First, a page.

As a kid I was quite arty, I used to have long hair and wear clothes from charity shops and oddments stolen from the school’s costume department. I did plays and read poetry. Now in an exclusive single sex public school that’s pretty much all the evidence needed to tar and feather a chap and have him branded as ‘putting from the rough.’ I’m not gay and wouldn’t presume to know or understand that particular journey but from some of the finger pointing and whispering that accompanied my scholastic career I can’t imagine it’s easy. Even now in this ‘post-sexual orientation’ world I’m not always convinced that outside of liberal bubbles word of that paradigm shift has reached every student, in fact from what I know of school kids now they can be every bit as brutish, hateful and intolerant as they were 50 years ago. Not all of course but that’s the point.
So – why do I say this and why should you listen? I saw on the news today that a 14 year old student, Lewis Bailey, was banned from performing his drag act at his school’s end of year talent show. The school’s official response was that although it celebrated diversity it felt the act was inappropriate. The first response is ‘well, duh’, drag acts by their very nature are risque, off colour and often crude. The staff of the school presumably having lived and operated in the world would have known this and sanctioned Lewis’ performance right up until the day before, after which they pulled the rug out from his under his feet.
I’m not a crusader, and I’m no fan of virtue signalling, nor do I believe that behind the school gates all bets are off in the race for inclusivity. Schools should be rigorous, academic and the extra curricular activities should be for enrichment purposes not decadence or pandering. Schools at their best (and away from the purely pedagogical) are there to foster and encourage students to discover who they are and allow them the chance to explore and flex their talents. What better place, one would imagine, than a talent show itself? But sadly no, not for Lewis or Athena Heart, his onstage persona. Having just witnessed my eldest son’s end of year music concert (largely dreadful when you remove sentiment), I’m more convinced than ever that the commitment of students to make a success of these kinds of events requires a Herculean level of dedication and sacrifice and to veto Athena’s act at the last minute is unnecessarily cruel and a slap in the face for a hard-working student. Whilst not in itself a political statement from what I can tell, one can’t help but feel that getting up in front of the whole school in drag and performing his act is a bold and brave move for someone so young, an attempt to define who he is and ask for acceptance of it. No matter the reason for it the school now looks to be complicit in not just denying him that opportunity but by suggestion condemning him, or at least that’s how it must feel. In a school where he felt comfortable enough to take that leap he now no longer feels he is ‘accepted’.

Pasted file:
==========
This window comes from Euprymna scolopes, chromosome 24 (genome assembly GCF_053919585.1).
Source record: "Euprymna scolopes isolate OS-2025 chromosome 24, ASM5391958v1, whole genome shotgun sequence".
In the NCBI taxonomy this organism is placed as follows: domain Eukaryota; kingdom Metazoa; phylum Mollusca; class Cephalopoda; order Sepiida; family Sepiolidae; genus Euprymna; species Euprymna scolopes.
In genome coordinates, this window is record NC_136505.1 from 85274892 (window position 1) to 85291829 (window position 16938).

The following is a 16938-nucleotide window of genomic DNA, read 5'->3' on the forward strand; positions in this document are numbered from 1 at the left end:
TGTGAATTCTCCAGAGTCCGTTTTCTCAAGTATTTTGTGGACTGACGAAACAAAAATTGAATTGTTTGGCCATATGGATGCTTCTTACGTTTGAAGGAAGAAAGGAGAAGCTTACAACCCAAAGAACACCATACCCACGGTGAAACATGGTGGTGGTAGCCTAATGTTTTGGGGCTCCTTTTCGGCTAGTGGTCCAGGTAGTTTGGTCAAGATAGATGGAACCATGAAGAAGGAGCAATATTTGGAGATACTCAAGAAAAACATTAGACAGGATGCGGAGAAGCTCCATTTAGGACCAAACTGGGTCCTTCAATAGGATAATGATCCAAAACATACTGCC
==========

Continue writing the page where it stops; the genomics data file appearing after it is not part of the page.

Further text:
The school aren’t I believe guilty of any particular malfeasance here other than short sightedness, had they recognised the risk that the show may have been a touch ‘blue’ they could have given him clear parameters about what he could and couldn’t do within the context of his act. However they have now given every left wing journalist if they are so minded, the perfect opportunity to conflate mismanagement with homophobia and transphobia which actively detracts from a much sadder narrative, a young student doing something courageous, working hard and then being made to feel that the work he’s done is without value and is entirely disposable and by extension so too is he.
Watch this video and even if drag isn’t your cup of tea, it’s very hard not to reach the conclusion that Lewis (https://www.bbc.co.uk/news/av/uk-england-birmingham-44935876/drag-teen-banned-from-dudley-school-talent-show) is as an articulate, self aware and engaging young man who is proud of his act and has worked hard at it. The courage to attend school in drag in defiance of social mores, in Dudley mind you, not in West Chelsea, is a credit to both him and the school. More than that he has a very clear idea of what he wants to do with his life and at the age of 14 is already working hard towards that goal and the careers advisor in me is just incredibly impressed, I only wish more schools had students with such a clear sense of self and purpose.